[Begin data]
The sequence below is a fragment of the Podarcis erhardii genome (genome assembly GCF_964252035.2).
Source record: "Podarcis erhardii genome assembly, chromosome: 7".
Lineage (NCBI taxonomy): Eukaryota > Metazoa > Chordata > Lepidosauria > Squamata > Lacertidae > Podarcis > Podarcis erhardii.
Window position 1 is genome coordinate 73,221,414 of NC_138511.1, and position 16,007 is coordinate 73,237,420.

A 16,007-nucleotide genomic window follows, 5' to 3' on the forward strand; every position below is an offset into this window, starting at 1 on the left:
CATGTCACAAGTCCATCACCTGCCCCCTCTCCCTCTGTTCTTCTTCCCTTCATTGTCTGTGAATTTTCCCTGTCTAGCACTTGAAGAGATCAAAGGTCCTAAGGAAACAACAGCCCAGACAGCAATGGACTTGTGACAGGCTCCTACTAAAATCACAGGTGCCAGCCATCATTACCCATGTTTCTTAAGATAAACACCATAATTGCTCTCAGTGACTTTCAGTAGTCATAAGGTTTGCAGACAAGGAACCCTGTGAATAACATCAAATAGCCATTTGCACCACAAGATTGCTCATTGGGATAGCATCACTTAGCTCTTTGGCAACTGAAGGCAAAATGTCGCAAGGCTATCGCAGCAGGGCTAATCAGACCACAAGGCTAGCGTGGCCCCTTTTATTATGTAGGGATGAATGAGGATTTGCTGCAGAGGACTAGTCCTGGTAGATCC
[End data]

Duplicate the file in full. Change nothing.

The sequence below is a fragment of the Podarcis erhardii genome (genome assembly GCF_964252035.2).
Source record: "Podarcis erhardii genome assembly, chromosome: 7".
Lineage (NCBI taxonomy): Eukaryota > Metazoa > Chordata > Lepidosauria > Squamata > Lacertidae > Podarcis > Podarcis erhardii.
Window position 1 is genome coordinate 73,221,414 of NC_138511.1, and position 16,007 is coordinate 73,237,420.

A 16,007-nucleotide genomic window follows, 5' to 3' on the forward strand; every position below is an offset into this window, starting at 1 on the left:
CATGTCACAAGTCCATCACCTGCCCCCTCTCCCTCTGTTCTTCTTCCCTTCATTGTCTGTGAATTTTCCCTGTCTAGCACTTGAAGAGATCAAAGGTCCTAAGGAAACAACAGCCCAGACAGCAATGGACTTGTGACAGGCTCCTACTAAAATCACAGGTGCCAGCCATCATTACCCATGTTTCTTAAGATAAACACCATAATTGCTCTCAGTGACTTTCAGTAGTCATAAGGTTTGCAGACAAGGAACCCTGTGAATAACATCAAATAGCCATTTGCACCACAAGATTGCTCATTGGGATAGCATCACTTAGCTCTTTGGCAACTGAAGGCAAAATGTCGCAAGGCTATCGCAGCAGGGCTAATCAGACCACAAGGCTAGCGTGGCCCCTTTTATTATGTAGGGATGAATGAGGATTTGCTGCAGAGGACTAGTCCTGGTAGATCC